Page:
When I was a kid, Chanukah meant eight nights of presents, wrapped in shiny blue and silver paper. It meant treats of Chanukah gelt, foil-wrapped waxy coins of chocolate, and playing the dreidel game while each night’s candles burned. The game featured a four-sided top with Hebrew letters on each side that were meant to remind us of the “reason for our season”.
I was told the reason for these December festivities was to celebrate the miraculous story of brave Judah Maccabee, who hid out in the rugged Judean hills with his band of brothers in a revolt against the oppressive Greek ruler Antiochus in 167 B.C. Antiochus was bent on stripping the Jews of their identity, and turned the temple in Jerusalem into an altar to Zeus. When Judah and company vanquished their enemy’s army, one of their first tasks was to sanctify and rededicate the temple and themselves to God. The Hebrew word for dedication is Chanukah.
The rededication process came to a halt when the priests realized that they did not have enough oil to fuel the temple’s menorah (7-branched candelabrum). They were so full of joy to be in the holy place that they lit the menorah anyway. As if to underscore the great miracles that had already taken place, God caused that tiny amount of oil to burn for 8 nights until more oil could be prepared. The unquenchable light was a visible proclamation of who the God of Israel was, and a reminder of who his children were called to be – the light to the nations.
After I came to faith in Jesus as Messiah, I realized that he who’d healed the sick, walked on water, and been raised from the dead was the only-begotten Son of the one true God responsible for the miracles of Chanukah. The story of the holiday became a part of our family’s story. Each year, my husband and I lit our chanukiah (the nine-branched candelabrum used to celebrate Chanukah), prayed the prayers of thanksgiving and dedication I’d learned as a girl, and told the story of the Chanukah miracles to our children.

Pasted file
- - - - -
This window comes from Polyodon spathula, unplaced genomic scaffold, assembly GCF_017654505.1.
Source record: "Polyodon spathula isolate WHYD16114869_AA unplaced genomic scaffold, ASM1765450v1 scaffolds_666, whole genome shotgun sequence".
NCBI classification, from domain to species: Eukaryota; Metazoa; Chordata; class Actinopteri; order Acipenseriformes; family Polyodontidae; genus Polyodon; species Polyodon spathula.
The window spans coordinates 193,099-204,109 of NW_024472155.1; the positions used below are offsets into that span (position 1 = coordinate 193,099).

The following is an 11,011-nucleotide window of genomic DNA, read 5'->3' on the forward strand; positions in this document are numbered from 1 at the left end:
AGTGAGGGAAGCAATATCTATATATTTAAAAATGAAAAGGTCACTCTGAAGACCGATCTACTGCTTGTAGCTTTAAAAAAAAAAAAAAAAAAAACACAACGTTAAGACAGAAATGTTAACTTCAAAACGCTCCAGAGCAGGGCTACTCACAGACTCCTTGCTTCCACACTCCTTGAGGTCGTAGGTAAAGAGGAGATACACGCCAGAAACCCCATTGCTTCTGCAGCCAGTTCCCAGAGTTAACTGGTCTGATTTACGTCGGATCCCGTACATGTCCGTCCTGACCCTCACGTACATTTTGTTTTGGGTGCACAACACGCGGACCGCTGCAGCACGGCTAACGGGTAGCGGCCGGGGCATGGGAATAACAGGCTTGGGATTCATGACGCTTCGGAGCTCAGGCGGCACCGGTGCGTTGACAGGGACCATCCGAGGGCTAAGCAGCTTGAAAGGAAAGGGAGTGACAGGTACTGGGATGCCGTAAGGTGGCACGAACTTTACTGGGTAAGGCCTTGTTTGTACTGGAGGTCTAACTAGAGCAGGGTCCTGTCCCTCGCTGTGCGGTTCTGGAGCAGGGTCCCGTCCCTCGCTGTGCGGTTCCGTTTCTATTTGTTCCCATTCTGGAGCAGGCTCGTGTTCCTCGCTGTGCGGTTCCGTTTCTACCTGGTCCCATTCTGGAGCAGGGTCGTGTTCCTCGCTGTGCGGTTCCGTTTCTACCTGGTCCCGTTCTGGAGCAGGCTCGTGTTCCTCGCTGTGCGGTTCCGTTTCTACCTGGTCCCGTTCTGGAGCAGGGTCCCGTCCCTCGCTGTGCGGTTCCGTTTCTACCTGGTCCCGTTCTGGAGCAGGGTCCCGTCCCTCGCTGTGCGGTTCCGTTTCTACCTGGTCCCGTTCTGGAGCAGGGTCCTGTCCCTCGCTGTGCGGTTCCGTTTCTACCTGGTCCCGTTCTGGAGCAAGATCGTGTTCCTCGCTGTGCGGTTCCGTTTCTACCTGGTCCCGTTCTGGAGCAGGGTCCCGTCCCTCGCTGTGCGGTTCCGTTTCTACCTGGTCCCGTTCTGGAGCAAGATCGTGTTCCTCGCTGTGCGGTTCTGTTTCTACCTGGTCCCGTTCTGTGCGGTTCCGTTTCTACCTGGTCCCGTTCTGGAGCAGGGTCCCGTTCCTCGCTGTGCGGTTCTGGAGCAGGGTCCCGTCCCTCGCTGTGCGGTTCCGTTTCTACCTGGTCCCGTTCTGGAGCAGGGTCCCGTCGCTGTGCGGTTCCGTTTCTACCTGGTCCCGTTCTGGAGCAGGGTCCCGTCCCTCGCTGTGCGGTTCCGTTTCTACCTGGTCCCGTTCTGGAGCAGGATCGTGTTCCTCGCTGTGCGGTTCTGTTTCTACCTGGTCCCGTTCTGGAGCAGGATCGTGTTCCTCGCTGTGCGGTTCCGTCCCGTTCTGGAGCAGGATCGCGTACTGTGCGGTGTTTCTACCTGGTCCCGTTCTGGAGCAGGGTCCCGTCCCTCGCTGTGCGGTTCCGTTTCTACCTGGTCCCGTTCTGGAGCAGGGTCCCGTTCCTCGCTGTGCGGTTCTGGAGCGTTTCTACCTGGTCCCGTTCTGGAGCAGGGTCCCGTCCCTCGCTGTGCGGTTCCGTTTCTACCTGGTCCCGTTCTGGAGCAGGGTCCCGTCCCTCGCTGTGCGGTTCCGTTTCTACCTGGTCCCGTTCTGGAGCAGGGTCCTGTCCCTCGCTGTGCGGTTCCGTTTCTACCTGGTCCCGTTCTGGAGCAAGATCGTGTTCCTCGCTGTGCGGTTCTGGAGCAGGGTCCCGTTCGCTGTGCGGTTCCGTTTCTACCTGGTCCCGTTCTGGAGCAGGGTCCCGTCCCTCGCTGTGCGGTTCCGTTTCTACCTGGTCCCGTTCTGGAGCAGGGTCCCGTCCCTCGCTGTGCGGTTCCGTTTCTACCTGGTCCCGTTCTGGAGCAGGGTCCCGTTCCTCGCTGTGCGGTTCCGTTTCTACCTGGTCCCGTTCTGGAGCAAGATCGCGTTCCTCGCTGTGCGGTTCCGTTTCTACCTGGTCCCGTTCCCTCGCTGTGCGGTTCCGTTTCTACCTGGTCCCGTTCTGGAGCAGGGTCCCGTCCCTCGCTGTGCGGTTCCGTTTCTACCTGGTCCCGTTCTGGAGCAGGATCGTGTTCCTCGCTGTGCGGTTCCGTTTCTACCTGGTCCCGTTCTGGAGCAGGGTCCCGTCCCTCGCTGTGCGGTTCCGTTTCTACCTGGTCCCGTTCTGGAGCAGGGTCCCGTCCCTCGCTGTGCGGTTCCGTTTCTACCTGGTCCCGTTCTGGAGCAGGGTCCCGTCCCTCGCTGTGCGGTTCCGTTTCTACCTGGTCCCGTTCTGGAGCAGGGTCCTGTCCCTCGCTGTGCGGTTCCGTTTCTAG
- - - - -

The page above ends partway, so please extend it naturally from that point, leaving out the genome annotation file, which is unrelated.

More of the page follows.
We wanted them to know Chanukah was an important role in setting the state for that other December holiday – Christmas. When Joseph and Mary took their Baby to the Temple to present him to the Lord as the Law prescribed (Luke 2:22-24), they were able to do so because of the miraculous events that had occurred in Jerusalem more than a century earlier.
Likely he was moving toward the end of his years of earthly ministry when Scripture places Jesus in the temple at Chanukah: “Then came the Festival of Dedication at Jerusalem. It was winter, and Jesus was in the temple courts walking in Solomon’s Colonnade.” (John 10:22-23) Our Jewish Savior was present with his people and celebrating a holiday not prescribed or described in the Hebrew Scriptures. Chanukah at that time was a new and minor holiday in the Jewish year.
Our children are grown and on their own now, but my husband and I will kindle the candles on our chanukiah this year, just as I have done for over five decades. The simple blessing prayed as the candles are lit acknowledges God’s holy rule over all of his creation, thanks him for the miracles he did for our ancestors “in those days at this time”, and prayed only on the first night of the holiday, an offering of gratitude to him for sustaining and preserving us as a people.
As I watch the 1-2-3-4-5-6-7-8 small flames dance in the shadows of winter’s early sunsets, I remember the One who’d told his disciples: “I am the light of the world. Whoever follows me will never walk in darkness, but will have the light of life.” (John 8:12)
And I will add my prayers for the people I know who walk in darkness, that they will see and follow the Light of the world – Jesus. Chanukah is all about God’s miracles, after all.
This devotional originally appeared in the December 2011 Caspari Center newsletter.